Hoping to improve its efficiency, driving up margins and driving down costs, Ford has been pushing to eliminate as many regional product platforms as possible. And it’s found ways to go further than originally planned, according to the maker’s CEO.
It will now use just eight separate platforms for its global product line-up, said CEO Mark Fields, during an appearance at an industry confab in Detroit. That’s barely half as many as it had at the beginning of the new millennium, when Ford’s North and South American, European and Asian operations functioned as virtually autonomous entities. And it’s one lower than the goal the maker had set for itself by 2016.
“That yields tremendous benefits to improving the rate at which we introduce new vehicles,” noted CEO Fields during his comments at the Deutsche Bank Global Industry Conference.
Ford is by no means unique. Japanese automakers were the first among mainstream manufacturers to focus on developing so-called “architectures” that could be used for products sold as far afield as Berlin, Boston and Beijing. Sharing underlying components reduces development costs and improves economies of scale when purchasing components. It also increases assembly plant flexibility.
That doesn’t mean a Ford Focus – or a Toyota Corolla or Volkswagen Golf — is absolutely the same everywhere it is sold. Manufacturers have to adapt to regional safety and emissions requirements, as well as road conditions and consumers desires. That might mean more features in a European version of the Focus, and a beefed up suspension for China.
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Another advantage of adapting shared platforms is that they can be used for a wider range of variants – “top hats” in industry parlance. Ford originally planned to produce at least 10 different models, both passenger cars and crossover vehicles, on the Global-C architecture used for the Focus.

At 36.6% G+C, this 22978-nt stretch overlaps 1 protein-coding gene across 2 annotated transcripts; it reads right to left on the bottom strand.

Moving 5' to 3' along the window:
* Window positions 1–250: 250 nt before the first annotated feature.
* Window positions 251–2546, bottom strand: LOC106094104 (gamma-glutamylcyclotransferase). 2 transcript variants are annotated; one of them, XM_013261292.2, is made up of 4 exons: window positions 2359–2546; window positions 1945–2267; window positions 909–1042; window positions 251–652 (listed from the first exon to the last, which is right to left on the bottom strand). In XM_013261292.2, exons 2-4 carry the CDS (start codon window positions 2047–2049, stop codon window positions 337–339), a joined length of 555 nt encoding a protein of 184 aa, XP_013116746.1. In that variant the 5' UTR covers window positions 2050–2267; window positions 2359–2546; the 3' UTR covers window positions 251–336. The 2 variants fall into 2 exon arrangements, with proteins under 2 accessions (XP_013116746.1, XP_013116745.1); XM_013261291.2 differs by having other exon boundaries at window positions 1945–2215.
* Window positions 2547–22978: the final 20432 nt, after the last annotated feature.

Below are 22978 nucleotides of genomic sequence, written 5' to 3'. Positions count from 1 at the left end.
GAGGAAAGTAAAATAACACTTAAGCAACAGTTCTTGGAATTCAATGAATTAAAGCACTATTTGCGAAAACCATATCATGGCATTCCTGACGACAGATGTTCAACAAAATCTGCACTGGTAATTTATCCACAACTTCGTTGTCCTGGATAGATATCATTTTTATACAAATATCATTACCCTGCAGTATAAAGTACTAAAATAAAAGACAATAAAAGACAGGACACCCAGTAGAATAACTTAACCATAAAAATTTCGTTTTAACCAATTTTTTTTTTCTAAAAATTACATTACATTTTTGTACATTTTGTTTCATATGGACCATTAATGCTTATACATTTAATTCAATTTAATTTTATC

The key is to develop flexible architectures that can be made longer, lower or wider, as required for each product.
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Even luxury manufacturers have gotten into the game. The new small platform developed by Mercedes-Benz serves as the starting point for such products as the CLA sedan and GLA crossover, as well as the maker’s A- and B-Class models, with more to come. And the platform will be shared by alliance partner Infiniti in some of its upcoming small cars.
Ford’s push to reduce product platforms has been underway for more than a decade, but got a big push with the arrival of now-retired CEO Alan Mulally, who faced the prospect of possible bankruptcy. As part of his One Ford program, the maker put a premium on selling the same basic products around the world, with only a handful of regional exceptions – such as the big F-150 pickup which is predominantly targeted at the North American market.
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Even as Ford’s platform count has dropped, the overall number of vehicles in its line-up has surged. It introduced 23 all-new or redesigned models in 2014, of which 16 were added in North America. For 2015, there will be 15 global launches, including seven for North America. Significantly, some traditionally regional products, such as the new Mustang, are now being sold globally.
“We have a full product pipeline. As we look at this year, we’re guiding higher in profitability”, said Fields. “In 2015 we’re going to stay consistent with our priorities. It’s a very important year where we expect significant growth, and it’s based on great product.”